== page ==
Mac Marcoux heads in to the Pyeongchang 2018 Paralympic Winter Games as the international favorite in all the Para alpine skiing events for men with a visual impairment.
At the 2017 Para Alpine Skiing World Championships with his guide Jack Leitch, Marcoux won four of the five events (downhill, Super G, giant slalom and slalom). The duo also won silver in the super combined. When the 2018 Paralympic Games get underway in PyeongChang, South Korea, Marcoux will still be only 20 years old.
In March 2017, Marcoux and Leitch raced the Para alpine World Cup Final, the test event on the course that will be used for the PyeongChang 2018 Paralympic Winter Games, in South Korea. >They took gold in the downhill, silver in the Super G and fourth in the slalom. They were crowned the World Cup downhill season champions.
Marcoux established himself as one of the brightest young stars in Para alpine skiing at the Sochi 2014 Paralympic Games. At age 16 (the youngest member of the team), he and his guide at that time, Robin Fémy, raced to a gold in the giant slalom and bronzes in both the downhill and Super G.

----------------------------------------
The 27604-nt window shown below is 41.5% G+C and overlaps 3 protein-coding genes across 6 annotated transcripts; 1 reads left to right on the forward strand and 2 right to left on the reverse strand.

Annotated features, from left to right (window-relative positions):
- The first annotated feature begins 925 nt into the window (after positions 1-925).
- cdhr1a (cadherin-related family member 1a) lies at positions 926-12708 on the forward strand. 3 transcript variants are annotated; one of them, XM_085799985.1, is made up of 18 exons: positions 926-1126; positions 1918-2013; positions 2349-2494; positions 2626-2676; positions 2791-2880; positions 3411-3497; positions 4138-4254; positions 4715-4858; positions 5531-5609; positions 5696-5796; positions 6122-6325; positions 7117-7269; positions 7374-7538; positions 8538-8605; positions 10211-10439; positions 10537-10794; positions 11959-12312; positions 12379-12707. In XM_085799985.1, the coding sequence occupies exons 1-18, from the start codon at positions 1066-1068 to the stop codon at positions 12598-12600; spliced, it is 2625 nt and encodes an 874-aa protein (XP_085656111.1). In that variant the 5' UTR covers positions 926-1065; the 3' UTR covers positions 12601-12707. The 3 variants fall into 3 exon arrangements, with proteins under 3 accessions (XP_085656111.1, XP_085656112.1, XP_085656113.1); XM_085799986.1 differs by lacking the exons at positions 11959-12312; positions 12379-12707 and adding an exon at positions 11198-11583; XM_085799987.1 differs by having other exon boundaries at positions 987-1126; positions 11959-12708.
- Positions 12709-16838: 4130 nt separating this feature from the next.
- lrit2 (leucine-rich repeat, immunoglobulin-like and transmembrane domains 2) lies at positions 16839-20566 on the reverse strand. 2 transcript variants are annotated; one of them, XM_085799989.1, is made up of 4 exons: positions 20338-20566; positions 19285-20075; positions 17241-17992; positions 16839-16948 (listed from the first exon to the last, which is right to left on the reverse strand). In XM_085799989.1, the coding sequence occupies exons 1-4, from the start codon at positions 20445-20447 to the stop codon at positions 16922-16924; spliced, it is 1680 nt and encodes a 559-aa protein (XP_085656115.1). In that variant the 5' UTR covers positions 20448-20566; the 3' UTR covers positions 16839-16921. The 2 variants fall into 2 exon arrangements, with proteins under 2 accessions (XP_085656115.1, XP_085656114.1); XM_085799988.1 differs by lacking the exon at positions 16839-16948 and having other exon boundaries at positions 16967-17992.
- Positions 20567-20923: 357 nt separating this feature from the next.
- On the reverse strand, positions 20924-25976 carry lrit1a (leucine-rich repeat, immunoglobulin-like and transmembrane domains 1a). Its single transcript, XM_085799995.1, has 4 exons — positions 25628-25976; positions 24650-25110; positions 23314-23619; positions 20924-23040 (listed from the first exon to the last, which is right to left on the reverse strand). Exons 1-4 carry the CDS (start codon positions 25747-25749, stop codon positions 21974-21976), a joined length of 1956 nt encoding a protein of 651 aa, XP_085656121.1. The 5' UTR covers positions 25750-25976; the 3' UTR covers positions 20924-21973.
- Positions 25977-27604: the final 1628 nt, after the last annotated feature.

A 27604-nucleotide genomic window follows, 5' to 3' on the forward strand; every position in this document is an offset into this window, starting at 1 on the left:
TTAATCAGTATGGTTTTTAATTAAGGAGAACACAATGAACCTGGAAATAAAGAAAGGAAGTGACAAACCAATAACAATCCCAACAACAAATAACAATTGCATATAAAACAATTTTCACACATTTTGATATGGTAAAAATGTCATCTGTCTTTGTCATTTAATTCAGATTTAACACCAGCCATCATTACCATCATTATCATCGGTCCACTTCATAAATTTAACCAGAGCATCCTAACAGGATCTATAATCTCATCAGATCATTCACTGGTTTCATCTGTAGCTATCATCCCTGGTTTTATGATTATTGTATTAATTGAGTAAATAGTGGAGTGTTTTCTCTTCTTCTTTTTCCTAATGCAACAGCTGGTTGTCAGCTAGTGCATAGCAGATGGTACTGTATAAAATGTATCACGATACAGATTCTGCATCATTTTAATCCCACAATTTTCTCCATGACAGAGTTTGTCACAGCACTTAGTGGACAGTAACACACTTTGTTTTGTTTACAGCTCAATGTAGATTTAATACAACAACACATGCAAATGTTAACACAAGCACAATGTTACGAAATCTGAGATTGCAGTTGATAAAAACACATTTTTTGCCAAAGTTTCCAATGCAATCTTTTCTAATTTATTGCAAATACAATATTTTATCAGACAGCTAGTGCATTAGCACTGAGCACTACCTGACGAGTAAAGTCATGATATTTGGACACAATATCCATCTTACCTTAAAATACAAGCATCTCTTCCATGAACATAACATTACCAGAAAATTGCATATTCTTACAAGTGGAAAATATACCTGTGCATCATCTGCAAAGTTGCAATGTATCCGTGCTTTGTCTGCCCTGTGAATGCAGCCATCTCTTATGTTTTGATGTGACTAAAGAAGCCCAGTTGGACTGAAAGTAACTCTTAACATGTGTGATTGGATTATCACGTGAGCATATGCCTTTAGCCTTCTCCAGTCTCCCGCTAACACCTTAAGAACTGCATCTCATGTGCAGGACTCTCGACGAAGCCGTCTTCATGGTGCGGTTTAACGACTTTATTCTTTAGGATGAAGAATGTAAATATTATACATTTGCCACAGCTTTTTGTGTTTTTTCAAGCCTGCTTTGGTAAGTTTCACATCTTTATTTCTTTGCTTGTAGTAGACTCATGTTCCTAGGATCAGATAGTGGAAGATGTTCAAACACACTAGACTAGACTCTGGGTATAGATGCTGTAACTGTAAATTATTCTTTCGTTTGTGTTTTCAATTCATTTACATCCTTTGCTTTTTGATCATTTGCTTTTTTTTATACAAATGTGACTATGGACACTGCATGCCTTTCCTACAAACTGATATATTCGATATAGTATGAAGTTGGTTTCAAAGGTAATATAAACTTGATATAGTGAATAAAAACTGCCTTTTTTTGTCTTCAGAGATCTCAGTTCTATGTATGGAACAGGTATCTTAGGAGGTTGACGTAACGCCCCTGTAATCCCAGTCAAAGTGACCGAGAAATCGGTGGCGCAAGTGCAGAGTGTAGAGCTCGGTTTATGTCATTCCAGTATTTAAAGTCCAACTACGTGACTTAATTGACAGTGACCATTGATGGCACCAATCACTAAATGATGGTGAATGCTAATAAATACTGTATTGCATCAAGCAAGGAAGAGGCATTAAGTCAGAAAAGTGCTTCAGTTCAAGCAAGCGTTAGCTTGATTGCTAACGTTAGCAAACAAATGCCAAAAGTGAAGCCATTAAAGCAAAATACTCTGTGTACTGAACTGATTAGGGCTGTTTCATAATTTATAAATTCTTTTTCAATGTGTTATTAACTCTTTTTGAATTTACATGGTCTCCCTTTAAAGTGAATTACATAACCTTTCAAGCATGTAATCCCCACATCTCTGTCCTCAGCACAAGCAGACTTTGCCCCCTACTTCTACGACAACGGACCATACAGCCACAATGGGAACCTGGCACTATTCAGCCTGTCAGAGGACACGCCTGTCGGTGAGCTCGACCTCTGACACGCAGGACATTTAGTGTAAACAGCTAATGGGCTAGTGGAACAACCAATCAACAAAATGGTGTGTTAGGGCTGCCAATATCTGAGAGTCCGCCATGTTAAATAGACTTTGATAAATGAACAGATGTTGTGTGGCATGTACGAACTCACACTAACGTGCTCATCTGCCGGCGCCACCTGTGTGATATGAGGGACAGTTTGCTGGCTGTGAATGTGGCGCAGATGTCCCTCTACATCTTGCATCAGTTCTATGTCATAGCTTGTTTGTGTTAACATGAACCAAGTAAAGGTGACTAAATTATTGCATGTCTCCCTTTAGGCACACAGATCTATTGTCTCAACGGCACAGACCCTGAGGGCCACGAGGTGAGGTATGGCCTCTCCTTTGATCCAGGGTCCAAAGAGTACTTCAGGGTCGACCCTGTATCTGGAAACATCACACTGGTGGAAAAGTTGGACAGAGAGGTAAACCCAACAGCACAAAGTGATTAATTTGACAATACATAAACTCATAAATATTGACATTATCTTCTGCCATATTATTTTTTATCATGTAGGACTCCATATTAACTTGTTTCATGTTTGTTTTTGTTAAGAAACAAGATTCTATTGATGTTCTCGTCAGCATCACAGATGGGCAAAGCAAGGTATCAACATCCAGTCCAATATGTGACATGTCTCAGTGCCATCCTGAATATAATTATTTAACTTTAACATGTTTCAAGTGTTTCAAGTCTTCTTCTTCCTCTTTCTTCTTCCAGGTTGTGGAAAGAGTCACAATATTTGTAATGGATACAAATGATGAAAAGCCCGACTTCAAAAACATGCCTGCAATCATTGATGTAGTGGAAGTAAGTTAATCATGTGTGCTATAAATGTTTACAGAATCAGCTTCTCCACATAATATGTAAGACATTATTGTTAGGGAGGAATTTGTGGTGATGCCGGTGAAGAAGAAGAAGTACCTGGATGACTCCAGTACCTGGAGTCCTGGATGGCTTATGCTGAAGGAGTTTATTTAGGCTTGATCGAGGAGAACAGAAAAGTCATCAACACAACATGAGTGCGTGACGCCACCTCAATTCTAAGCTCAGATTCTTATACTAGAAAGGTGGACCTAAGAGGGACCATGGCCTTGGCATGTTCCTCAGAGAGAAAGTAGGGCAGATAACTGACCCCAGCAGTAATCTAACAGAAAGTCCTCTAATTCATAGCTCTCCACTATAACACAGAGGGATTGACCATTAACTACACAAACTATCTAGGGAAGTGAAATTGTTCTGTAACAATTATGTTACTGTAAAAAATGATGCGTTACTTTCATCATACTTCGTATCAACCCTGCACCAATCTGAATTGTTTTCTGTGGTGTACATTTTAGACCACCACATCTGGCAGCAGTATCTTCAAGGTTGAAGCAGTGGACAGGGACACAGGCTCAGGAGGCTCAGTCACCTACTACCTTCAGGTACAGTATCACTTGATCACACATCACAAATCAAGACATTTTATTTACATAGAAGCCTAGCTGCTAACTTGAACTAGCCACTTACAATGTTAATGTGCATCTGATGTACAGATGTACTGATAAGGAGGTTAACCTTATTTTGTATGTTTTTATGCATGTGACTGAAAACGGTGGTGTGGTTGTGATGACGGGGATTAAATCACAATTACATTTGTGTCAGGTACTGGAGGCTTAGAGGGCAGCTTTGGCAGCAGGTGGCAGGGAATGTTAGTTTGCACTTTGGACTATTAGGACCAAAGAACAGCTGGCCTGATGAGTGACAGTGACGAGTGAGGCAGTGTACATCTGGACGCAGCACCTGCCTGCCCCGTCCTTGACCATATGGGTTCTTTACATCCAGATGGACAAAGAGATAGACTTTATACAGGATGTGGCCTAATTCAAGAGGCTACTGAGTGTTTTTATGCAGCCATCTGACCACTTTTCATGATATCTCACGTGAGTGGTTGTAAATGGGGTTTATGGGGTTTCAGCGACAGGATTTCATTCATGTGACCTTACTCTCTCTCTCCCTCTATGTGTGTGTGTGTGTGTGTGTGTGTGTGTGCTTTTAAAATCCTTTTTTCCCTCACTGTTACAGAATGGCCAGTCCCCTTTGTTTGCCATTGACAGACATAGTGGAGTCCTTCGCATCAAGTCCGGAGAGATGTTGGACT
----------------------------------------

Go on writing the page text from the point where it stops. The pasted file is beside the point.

>It was in 2013 when Marcoux first burst onto the World Cup circuit when, at just 15, he scored three World Cup podium finishes. He also won a silver medal at the 2013 IPC world championships in the giant slalom in La Molina, Spain. Two years later at the 2015 IPC world championships in Panorama, B.C., he won a gold (downhill) and a silver (super G) despite a knee injury.
Marcoux originally skied with his older brother, Billy Joe, as his guide, but Billy Joe suffered a back injury just prior to the Sochi 2014 Paralympic Games, so Robin Fémy stepped in to guide Mac in Sochi. After a strong comeback in 2015, Billy Joe retired as Mac’s guide in 2016.
The close-knit brothers used to go-cart race competitively until Marcoux lost his vision due to a degenerative condition at age nine. Inspired by Canada’s Para Nordic skiing McKeever brothers, Brian and Robin, the pair took their need for speed to the ski hill. The duo had no previous experience skiing with radio communication or as a pair, but they mastered the technology and the slopes to quickly make their mark as medal producers for Canada.